The principles underlying the Core Curriculum are the following:
- The Core highlights foundational competencies in writing, oral expression, and quantitative analysis, and ensures that these competencies are re-iterated and refined in subsequent courses both in the Core and in major requirements.
- The Core includes courses that provide students a solid grounding in the humanities, the social sciences, and the natural sciences. The distribution courses provide these basic introductions to disciplines in these areas.
- The Core includes integrated coursework that combines more than one content area and requires students to hone critical thinking and problem-solving skills that cross disciplines. Integrated courses create communities of shared inquiry and foreground the responsibility our students have as global citizens, entrusted stewards of the earth, and creators of just societies. The integrated coursework prepares students to participate, as leaders, in a world marked by increasing complexity, greater collaboration and interdependency, and intra-professionalism.
- The Core develops students’ intercultural competence through its focus on global studies and languages: students demonstrate competency in a language other than English. The Core also emphasizes human diversity with courses devoted to issues in social justice.
- The Core underscores essential principles of Ignatian pedagogy by valuing the rich history of Jesuit education with its emphasis on currency, relevance, communication skills, care for the learning of each student, discernment, and justice. The Core also highlights disciplines traditionally part of the Jesuit heritage in higher education with courses in Philosophy, Theology & Religious Studies, and the creative and performing arts. Courses on issues in social justice also consider important questions about justice and ethics.
In sum, the Core Curriculum asks students to be engaged learners who bring new knowledge into being through their study and collaboration and who do so with the realization that all knowledge has the capacity to raise ethical questions, and that the questions they raise and answer are meaningful and liberating.
John Carroll’s liberal arts education cultivates the skills valued by 21st century employers.
According to results from recent surveys sponsored by the Association of American Colleges and Universities, (AAC&U):
- Nearly all employers (91%) state that critical thinking, communication, and problem-solving abilities are more important than a potential employee’s undergraduate major. Employers give preference to college graduates with skills that enable them to contribute to innovation in the workplace.*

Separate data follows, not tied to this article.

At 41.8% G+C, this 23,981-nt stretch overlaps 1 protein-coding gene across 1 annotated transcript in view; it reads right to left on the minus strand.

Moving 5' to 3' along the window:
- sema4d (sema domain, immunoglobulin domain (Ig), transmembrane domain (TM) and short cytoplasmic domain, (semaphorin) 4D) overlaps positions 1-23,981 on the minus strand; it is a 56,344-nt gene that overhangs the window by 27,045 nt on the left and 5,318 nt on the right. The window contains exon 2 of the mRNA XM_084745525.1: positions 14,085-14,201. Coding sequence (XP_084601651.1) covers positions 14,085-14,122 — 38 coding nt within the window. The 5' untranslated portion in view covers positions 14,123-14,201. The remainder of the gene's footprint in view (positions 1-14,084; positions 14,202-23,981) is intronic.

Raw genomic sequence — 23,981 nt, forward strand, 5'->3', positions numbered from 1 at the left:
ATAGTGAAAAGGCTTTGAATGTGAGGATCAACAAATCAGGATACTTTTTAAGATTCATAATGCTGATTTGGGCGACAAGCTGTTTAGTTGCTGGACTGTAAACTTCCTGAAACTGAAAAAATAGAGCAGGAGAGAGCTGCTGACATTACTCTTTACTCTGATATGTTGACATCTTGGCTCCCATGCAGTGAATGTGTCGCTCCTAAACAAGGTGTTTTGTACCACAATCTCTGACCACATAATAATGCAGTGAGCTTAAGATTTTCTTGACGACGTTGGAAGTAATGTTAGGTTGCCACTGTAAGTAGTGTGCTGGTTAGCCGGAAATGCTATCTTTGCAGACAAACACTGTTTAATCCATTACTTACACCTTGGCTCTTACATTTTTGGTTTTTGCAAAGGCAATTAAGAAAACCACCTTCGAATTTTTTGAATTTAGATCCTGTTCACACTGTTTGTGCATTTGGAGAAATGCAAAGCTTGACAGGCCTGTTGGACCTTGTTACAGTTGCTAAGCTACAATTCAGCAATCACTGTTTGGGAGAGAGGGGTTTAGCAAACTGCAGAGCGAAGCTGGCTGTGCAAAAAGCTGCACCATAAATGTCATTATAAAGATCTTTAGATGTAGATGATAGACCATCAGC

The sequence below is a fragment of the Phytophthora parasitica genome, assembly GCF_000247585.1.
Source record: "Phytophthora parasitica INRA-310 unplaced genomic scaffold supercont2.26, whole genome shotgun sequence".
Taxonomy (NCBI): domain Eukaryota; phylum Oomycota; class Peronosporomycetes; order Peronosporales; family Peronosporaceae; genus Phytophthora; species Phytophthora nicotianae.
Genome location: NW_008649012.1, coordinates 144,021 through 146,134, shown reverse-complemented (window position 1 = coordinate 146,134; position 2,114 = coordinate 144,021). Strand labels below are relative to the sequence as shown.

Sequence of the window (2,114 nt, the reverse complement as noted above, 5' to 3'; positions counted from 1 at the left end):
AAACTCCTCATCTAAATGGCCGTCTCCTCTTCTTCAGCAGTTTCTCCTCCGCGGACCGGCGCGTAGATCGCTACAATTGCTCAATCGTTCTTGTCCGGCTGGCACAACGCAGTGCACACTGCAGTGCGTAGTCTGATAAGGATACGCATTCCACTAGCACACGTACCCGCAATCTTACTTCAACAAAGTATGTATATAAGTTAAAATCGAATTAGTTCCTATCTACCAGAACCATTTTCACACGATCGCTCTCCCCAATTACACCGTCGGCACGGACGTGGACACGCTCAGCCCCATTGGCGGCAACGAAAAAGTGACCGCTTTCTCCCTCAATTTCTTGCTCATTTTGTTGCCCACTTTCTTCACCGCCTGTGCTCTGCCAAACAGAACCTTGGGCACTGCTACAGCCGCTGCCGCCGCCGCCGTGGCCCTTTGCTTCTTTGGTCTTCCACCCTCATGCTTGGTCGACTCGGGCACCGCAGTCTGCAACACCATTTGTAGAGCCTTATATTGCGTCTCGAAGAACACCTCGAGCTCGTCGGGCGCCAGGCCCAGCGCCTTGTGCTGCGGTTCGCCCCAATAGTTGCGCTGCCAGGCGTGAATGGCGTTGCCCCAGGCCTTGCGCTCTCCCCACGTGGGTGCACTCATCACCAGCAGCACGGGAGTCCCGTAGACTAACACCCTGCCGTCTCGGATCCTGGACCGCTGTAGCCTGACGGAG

- Nearly all employers (96%) agree that “all college students should have experiences that teach them how to solve problems with people whose views are different from their own.”*
- More than three-quarters (78%) agree that “all college students should gain intercultural skills and an understanding of societies and countries outside the United States.”*
- Employers place the greatest priority on skills and knowledge that cuts across majors: written and oral communication, teamwork skills, ethical decision making, critical thinking, and the ability to apply knowledge in real-world settings.*
- Employers are increasingly globally connected and seek employees with intercultural skills as well as global knowledge and experience.**
Sources: *Hart Research Associates. Forthcoming. Falling Short? College Learning and Career Success. Washington, D.C.: Association of American College and Universities.
**Hart Research Associates. Forthcoming. Are College Students Prepared for America’s Global Future? Perspectives of Employers and College Students. Washington, D.C.: Association of American Colleges and Universities.
With its focus on foundational competencies (writing, oral communication, quantitative analysis, technological/information literacy), interdisciplinary and integrated learning, global knowledge, and ethical reasoning, John Carroll’s Integrative Core Curriculum prepares you to meet these expectations of college graduates.